China wants rockets for its astronaut launch missions to be reusable like SpaceX ones

New rocket’s first stage would restart its engines and decelerate using grid fins similar to SpaceX’s Falcon 9

Vishwam Sankaran
Monday 07 March 2022 10:53
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<p>The Shenzhou-13 carried by a Long March-2F rocket launches with three astronauts from China Manned Space Agency on board early on October 16, 2021</p>

The Shenzhou-13 carried by a Long March-2F rocket launches with three astronauts from China Manned Space Agency on board early on October 16, 2021

China is planning for the astronaut launch vehicles in its future missions to its space station and the moon to have reusable first-stage rockets similar to the one pioneered by SpaceX.

The reusable rocket would send astronauts or cargo to China’s new Tiangong space station. A larger one is also being developed to send crew on missions to the moon and deep space, Space.com reported.

Larger versions of the reusable rocket can also carry China’s new spacecraft Shenzhou for crewed missions, according to the country’s main space contractor China Aerospace Science and Technology Corporation (CASC).

While it is unclear when these rockets would be ready, a new white paper released by China lays out plans for the next five years (2021-2025), which includes the first launch of these space vehicles.

The new rocket will come in two variants: one is a two-stage version that would send astronauts to the Chinese space station, and the other is a three-stage version with two side boosters expected to be used for deep space missions beyond the moon.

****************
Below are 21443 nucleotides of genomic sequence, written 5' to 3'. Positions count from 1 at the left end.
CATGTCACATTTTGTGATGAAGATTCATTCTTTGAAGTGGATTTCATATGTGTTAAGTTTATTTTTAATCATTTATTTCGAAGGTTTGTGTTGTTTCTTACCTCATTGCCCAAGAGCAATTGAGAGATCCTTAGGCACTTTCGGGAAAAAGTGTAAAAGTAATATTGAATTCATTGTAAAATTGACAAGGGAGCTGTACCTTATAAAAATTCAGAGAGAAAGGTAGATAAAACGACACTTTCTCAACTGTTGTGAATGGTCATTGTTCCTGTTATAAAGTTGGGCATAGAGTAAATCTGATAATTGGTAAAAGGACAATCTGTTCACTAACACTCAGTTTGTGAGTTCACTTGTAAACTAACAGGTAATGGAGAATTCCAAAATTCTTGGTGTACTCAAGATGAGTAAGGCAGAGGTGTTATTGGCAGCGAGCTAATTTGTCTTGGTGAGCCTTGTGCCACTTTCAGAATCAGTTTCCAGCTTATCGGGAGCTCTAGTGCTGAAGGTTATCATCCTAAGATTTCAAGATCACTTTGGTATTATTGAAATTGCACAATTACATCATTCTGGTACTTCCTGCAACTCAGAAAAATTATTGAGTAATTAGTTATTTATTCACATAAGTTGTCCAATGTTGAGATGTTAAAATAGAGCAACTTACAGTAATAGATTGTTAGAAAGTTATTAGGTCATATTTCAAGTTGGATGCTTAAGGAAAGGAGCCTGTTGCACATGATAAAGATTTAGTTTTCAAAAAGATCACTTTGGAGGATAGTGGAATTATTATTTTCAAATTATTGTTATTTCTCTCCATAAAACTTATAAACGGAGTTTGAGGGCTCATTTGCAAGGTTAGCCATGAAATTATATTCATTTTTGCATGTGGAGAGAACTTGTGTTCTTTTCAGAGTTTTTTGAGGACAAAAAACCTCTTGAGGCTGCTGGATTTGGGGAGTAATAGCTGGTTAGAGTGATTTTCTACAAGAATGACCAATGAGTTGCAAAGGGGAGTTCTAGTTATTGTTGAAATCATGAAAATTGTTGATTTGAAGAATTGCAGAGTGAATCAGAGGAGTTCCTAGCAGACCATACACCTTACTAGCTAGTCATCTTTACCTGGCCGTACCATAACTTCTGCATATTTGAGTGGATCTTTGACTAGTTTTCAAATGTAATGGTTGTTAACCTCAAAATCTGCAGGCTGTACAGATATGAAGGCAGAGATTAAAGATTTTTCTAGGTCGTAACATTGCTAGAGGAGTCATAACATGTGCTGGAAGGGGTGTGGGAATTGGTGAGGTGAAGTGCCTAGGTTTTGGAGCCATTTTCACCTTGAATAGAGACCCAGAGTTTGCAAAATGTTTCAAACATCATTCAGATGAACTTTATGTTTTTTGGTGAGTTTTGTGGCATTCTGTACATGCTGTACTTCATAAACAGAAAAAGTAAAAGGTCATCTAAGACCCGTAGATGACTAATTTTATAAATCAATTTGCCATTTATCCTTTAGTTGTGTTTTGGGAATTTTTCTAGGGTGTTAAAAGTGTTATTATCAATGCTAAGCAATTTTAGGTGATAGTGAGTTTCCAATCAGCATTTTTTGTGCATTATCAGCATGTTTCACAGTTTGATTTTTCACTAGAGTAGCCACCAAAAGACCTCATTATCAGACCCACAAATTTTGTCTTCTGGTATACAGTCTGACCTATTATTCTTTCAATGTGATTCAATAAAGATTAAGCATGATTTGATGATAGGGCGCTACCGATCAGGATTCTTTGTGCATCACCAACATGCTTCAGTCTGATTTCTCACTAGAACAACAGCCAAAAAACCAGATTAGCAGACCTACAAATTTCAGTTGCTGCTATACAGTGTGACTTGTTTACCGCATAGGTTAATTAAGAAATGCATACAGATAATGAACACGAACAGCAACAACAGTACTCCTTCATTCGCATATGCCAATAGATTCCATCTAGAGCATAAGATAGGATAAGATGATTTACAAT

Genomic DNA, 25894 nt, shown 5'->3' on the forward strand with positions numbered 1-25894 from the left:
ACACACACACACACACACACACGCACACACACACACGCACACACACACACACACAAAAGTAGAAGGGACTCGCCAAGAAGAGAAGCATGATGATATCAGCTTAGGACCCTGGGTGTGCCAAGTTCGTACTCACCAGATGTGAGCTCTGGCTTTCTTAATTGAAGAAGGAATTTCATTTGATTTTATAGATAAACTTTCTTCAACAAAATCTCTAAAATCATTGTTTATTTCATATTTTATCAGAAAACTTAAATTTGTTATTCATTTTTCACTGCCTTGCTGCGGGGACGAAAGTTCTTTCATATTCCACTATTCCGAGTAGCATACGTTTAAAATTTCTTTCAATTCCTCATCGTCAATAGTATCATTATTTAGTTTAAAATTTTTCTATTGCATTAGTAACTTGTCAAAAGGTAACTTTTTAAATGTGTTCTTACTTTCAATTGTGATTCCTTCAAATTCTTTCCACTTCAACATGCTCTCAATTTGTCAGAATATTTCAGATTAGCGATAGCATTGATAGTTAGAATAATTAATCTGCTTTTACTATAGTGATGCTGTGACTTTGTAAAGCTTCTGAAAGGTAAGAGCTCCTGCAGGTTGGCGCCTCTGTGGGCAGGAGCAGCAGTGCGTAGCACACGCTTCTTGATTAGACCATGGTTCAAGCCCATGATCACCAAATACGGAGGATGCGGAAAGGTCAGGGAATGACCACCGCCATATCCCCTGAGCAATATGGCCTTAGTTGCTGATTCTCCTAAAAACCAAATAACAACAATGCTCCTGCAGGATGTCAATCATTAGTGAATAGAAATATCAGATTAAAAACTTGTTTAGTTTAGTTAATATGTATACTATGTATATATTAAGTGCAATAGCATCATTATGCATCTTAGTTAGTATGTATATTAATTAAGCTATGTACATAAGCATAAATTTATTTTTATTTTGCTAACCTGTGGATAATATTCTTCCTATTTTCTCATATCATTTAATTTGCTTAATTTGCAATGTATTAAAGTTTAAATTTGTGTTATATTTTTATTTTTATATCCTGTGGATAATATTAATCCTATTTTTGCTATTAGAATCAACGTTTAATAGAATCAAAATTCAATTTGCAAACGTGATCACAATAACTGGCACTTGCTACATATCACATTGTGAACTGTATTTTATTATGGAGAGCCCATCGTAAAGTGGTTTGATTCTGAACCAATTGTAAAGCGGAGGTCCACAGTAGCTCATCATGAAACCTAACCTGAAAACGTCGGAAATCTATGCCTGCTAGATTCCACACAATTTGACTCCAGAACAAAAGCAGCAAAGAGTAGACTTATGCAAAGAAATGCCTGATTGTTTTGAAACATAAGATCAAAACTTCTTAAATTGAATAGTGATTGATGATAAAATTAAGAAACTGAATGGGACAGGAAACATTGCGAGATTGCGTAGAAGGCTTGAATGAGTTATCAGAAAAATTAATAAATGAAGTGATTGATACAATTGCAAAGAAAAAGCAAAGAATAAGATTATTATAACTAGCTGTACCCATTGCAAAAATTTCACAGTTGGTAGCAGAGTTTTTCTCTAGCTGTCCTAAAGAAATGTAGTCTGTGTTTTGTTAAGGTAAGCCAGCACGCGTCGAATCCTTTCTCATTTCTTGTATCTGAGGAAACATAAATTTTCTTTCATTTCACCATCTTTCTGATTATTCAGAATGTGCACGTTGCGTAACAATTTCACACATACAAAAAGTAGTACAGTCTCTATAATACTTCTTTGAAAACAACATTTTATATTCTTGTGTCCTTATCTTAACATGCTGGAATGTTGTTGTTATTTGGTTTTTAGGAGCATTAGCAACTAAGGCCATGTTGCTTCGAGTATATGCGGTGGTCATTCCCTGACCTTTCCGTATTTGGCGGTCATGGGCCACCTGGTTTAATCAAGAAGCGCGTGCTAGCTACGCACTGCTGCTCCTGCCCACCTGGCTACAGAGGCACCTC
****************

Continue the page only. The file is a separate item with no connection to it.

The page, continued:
Once the rocket completes its launch role, its first stage would restart its engines and decelerate using grid fins for guidance similar to SpaceX’s Falcon 9.

In the landing phase of these reusable rockets, there would also reportedly be “tethered landing devices,” according to Xiaojun Wang, president of China Academy of Launch Vehicle Technology (CALT), the CASC subsidiary developing the rocket.

“The first stage adopts vertical take-off and landing recovery scheme. On the basis of engine deceleration, the reentry process uses pneumatic rudders for control and deceleration. In the landing stage, a tethered recovery device is used, and the rocket is damped and decelerated by the net tethered rope to achieve soft landing,” Mr Wang said at a 17 February event organised by the International Astronautical Federation, CALT and the Chinese Society of Astronautics.

“The mission of near-Earth space station adopts a two-stage configuration, the first stage has the ability to be reused, and the LEO carrying capacity is about 14t (tonnes),” he said, adding that when the first stage is extended, the rocket can carry about 18t.

“The exploration mission beyond the moon adopts the configuration of three stage+booster, and the payload to LTO is 27t,” Mr Wang added.

China currently uses the expendable Long March 2F rocket to launch crewed missions which uses propellants that are reportedly hypergolic, meaning the fuel tends to react spontaneously and violently, and can be dangerous and expensive to manage.

The reusable rockets, on the contrary, would reportedly use refined RP-1 kerosene fuel and liquid oxygen, building on engines developed for China’s newer Long March 5, 6, 7 and 8 rockets.

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